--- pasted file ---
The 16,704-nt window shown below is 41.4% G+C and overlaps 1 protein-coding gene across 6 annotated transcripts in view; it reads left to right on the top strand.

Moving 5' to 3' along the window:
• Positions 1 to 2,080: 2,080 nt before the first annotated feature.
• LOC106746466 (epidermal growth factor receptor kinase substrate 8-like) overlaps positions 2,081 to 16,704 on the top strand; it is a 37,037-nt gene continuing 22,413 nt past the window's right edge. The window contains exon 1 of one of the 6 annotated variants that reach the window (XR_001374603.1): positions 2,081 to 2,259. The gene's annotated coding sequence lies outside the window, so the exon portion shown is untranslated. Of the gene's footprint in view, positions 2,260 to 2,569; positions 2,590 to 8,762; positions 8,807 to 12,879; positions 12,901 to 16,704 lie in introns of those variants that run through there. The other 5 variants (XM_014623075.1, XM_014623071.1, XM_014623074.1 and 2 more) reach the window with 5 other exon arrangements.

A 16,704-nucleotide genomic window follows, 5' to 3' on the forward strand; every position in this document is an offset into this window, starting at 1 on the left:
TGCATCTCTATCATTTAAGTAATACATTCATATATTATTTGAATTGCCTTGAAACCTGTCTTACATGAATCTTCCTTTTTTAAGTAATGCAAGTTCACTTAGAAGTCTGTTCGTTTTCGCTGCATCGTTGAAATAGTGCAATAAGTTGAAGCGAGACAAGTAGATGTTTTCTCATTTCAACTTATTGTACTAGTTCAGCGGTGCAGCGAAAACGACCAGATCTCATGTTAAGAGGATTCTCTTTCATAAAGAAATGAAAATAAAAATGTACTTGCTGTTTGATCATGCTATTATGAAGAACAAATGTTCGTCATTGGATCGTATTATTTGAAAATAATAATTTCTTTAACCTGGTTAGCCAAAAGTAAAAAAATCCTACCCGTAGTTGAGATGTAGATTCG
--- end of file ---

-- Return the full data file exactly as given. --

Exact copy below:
The 16,704-nt window shown below is 41.4% G+C and overlaps 1 protein-coding gene across 6 annotated transcripts in view; it reads left to right on the top strand.

Moving 5' to 3' along the window:
• Positions 1 to 2,080: 2,080 nt before the first annotated feature.
• LOC106746466 (epidermal growth factor receptor kinase substrate 8-like) overlaps positions 2,081 to 16,704 on the top strand; it is a 37,037-nt gene continuing 22,413 nt past the window's right edge. The window contains exon 1 of one of the 6 annotated variants that reach the window (XR_001374603.1): positions 2,081 to 2,259. The gene's annotated coding sequence lies outside the window, so the exon portion shown is untranslated. Of the gene's footprint in view, positions 2,260 to 2,569; positions 2,590 to 8,762; positions 8,807 to 12,879; positions 12,901 to 16,704 lie in introns of those variants that run through there. The other 5 variants (XM_014623075.1, XM_014623071.1, XM_014623074.1 and 2 more) reach the window with 5 other exon arrangements.

A 16,704-nucleotide genomic window follows, 5' to 3' on the forward strand; every position in this document is an offset into this window, starting at 1 on the left:
TGCATCTCTATCATTTAAGTAATACATTCATATATTATTTGAATTGCCTTGAAACCTGTCTTACATGAATCTTCCTTTTTTAAGTAATGCAAGTTCACTTAGAAGTCTGTTCGTTTTCGCTGCATCGTTGAAATAGTGCAATAAGTTGAAGCGAGACAAGTAGATGTTTTCTCATTTCAACTTATTGTACTAGTTCAGCGGTGCAGCGAAAACGACCAGATCTCATGTTAAGAGGATTCTCTTTCATAAAGAAATGAAAATAAAAATGTACTTGCTGTTTGATCATGCTATTATGAAGAACAAATGTTCGTCATTGGATCGTATTATTTGAAAATAATAATTTCTTTAACCTGGTTAGCCAAAAGTAAAAAAATCCTACCCGTAGTTGAGATGTAGATTCG